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Development would bring Downtown high-rises to Echo Park’s doorstep

Rendering courtesy 1111 Sunset Boulevard

An approximately million-square-foot development with hundreds of apartments, condos, a hotel and two residential towers rising as high as 49 stories would be constructed on the eastern edge of Echo Park, according to plans unveiled today.

The conceptual plans announced for the approximately 5.5-acre site at 1111 Sunset Boulevard —  the former Metropolitan Water District campus — would dramatically change the eastern gateway to Echo Park and mark the expansion of the Downtown development boom.

The investment group behind the project is trying to move quickly to get it built, projecting the giant complex would be constructed by 2023 if the city grants the necessary approvals, according to the L.A. Times. Already, Councilman Gil Cedillo, who represents the eastern edge of Echo Park, has endorsed the $600 million project that is certain to bring more people, traffic and investment to the neighborhood.

Here’s a rundown of the major elements included in the proposed development:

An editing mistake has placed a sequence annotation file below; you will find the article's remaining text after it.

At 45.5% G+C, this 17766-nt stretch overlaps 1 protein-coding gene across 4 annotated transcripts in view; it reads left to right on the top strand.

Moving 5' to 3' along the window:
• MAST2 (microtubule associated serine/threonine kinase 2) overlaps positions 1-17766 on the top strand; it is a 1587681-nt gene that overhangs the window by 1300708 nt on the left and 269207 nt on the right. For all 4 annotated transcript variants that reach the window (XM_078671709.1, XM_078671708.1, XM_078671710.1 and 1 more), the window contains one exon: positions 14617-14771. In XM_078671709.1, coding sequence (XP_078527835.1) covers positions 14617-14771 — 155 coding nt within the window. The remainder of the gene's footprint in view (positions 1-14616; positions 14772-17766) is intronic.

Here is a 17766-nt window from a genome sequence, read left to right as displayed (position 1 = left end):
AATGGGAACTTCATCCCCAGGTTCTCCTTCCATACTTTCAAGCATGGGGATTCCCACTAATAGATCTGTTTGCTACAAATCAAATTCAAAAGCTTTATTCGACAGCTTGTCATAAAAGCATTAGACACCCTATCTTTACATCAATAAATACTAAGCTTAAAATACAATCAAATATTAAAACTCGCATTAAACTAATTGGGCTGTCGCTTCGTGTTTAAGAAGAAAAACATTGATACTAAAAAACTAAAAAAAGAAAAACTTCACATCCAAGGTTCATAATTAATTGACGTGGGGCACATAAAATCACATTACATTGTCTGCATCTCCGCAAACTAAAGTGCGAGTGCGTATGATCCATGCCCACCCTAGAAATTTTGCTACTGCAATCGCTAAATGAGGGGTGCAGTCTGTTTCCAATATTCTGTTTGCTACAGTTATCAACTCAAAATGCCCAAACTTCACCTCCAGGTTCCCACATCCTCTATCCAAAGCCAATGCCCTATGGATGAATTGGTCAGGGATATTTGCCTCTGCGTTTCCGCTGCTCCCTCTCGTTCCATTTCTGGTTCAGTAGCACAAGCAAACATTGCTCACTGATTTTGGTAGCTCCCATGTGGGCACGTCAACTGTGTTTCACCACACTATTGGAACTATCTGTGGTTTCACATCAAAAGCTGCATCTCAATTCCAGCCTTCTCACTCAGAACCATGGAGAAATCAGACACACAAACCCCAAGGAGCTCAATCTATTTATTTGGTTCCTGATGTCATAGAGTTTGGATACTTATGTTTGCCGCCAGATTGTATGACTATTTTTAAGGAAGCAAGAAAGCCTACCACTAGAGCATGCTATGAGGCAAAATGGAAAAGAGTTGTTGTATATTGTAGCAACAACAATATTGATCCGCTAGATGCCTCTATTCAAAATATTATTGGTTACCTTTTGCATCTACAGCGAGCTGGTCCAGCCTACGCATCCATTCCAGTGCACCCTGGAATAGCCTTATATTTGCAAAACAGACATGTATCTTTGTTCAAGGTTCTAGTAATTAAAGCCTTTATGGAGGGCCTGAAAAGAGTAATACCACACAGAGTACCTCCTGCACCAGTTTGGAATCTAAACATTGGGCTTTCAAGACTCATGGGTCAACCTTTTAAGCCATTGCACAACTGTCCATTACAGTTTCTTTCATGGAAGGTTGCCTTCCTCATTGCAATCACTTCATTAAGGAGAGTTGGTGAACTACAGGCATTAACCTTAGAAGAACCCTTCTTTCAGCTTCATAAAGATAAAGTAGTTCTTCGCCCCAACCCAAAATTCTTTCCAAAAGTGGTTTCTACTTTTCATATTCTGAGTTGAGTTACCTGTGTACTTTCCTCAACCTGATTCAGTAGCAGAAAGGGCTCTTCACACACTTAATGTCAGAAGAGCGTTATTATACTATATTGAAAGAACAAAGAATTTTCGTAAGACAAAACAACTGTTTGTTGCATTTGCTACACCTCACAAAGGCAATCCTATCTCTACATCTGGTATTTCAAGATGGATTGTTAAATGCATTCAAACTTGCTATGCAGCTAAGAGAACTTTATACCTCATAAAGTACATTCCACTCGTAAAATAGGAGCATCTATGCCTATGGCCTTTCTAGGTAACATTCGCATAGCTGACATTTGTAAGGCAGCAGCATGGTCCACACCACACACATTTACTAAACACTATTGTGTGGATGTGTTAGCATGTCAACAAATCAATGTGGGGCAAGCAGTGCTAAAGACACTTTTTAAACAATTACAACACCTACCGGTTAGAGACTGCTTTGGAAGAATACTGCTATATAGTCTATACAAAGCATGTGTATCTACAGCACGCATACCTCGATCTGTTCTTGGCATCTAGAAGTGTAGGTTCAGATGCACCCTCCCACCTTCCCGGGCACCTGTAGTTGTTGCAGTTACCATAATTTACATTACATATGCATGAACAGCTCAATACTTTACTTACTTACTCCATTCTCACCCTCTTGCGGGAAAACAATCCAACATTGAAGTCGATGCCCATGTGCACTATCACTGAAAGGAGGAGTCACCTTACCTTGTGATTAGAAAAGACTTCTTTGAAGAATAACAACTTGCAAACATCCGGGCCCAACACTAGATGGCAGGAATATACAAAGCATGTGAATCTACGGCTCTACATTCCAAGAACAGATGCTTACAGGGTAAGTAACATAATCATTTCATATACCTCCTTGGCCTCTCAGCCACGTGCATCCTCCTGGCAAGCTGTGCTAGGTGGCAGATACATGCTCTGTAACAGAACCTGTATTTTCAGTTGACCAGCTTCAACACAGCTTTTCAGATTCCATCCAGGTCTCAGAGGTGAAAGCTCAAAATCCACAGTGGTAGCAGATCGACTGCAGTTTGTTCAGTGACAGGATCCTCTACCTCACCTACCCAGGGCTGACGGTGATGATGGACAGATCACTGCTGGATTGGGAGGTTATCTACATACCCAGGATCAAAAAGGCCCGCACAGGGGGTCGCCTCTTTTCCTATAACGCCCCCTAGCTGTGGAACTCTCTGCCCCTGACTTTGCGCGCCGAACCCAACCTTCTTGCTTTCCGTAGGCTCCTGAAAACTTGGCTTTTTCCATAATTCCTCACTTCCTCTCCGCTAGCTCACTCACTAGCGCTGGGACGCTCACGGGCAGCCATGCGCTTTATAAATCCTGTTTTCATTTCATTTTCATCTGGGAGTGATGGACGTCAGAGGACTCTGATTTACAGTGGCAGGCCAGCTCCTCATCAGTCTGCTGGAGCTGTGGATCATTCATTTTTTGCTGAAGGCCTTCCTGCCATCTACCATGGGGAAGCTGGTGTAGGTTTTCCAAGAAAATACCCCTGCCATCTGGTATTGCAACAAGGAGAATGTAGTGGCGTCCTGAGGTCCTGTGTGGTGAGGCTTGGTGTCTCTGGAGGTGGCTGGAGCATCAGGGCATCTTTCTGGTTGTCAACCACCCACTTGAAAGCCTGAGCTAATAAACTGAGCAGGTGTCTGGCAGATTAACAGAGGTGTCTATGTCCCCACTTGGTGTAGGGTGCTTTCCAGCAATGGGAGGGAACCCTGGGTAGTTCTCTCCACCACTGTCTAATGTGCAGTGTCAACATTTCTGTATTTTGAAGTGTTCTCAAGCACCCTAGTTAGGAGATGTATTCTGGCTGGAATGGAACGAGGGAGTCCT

Residential: 778 market-rate and affordable residential units. The residences would be included low-rise buildings as well as high-rise towers, one of which will rise 31 stories, the other 49, said the L.A. Times. 76 of the apartments would be reserved at affordable rates, according to the L.A. Times. The 49-story building would be the city’s tallest skyscraper outside of the Downtown core.

Hotel: A boutique hotel will be the first major L.A. project by noted Japanese architect Kengo Kuma, who designed the Tokyo 2020 National Olympic Stadium.

Commercial: “Neighborhood-serving retail” will be located  along Sunset.

Open Space: More than two acres of  terraces, gardens, courtyards, fountains and an overlook views of downtown designed by James Corner Field Operations.  The public will be able to access the site through numerous points located at the perimeter of the oval shaped site.

The proposal is subject to city and public review.

The developer said its concept for  the former water district campus, which sits at the base of the Victor Heights neighborhood, would open the property to the surrounding neighborhood. Currently, the complex, designed by Mid-Century architect William Pereira, sits above Sunset Boulevard, with a retaining wall running along the entire length of the block.

“The design plan activates street life on Sunset Boulevard and integrates with public transit and ride-sharing points along the Sunset Boulevard corridor leading into the Downtown area,” said a statement issued by the developer.

Plans for the giant development were announced soon after Canadian developer Aragon properties filed a final environmental report for a 214-unit apartment complex that would be constructed one block west on Sunset.